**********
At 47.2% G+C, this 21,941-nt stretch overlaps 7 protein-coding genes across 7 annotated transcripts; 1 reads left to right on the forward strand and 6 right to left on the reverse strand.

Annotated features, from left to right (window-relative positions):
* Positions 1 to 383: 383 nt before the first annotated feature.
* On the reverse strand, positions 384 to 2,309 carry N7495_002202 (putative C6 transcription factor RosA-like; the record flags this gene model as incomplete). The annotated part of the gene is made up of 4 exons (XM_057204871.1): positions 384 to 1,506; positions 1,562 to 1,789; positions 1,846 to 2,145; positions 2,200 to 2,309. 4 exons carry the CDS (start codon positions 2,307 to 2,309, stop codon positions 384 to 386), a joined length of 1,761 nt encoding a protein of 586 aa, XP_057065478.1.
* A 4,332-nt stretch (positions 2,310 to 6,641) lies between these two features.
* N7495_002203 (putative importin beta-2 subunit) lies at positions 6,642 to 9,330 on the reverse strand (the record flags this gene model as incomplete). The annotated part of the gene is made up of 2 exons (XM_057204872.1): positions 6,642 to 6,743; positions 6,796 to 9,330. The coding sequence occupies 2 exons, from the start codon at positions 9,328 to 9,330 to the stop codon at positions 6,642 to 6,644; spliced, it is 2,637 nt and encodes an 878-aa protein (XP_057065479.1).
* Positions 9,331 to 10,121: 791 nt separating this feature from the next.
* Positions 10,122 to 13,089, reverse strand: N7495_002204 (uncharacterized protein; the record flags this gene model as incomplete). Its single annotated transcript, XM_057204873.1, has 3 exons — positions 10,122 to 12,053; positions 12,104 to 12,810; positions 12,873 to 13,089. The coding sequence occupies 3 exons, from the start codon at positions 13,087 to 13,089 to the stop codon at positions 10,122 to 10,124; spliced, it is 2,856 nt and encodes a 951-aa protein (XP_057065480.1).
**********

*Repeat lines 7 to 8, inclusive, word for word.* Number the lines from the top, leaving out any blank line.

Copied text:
* Positions 9,331 to 10,121: 791 nt separating this feature from the next.
* Positions 10,122 to 13,089, reverse strand: N7495_002204 (uncharacterized protein; the record flags this gene model as incomplete). Its single annotated transcript, XM_057204873.1, has 3 exons — positions 10,122 to 12,053; positions 12,104 to 12,810; positions 12,873 to 13,089. The coding sequence occupies 3 exons, from the start codon at positions 13,087 to 13,089 to the stop codon at positions 10,122 to 10,124; spliced, it is 2,856 nt and encodes a 951-aa protein (XP_057065480.1).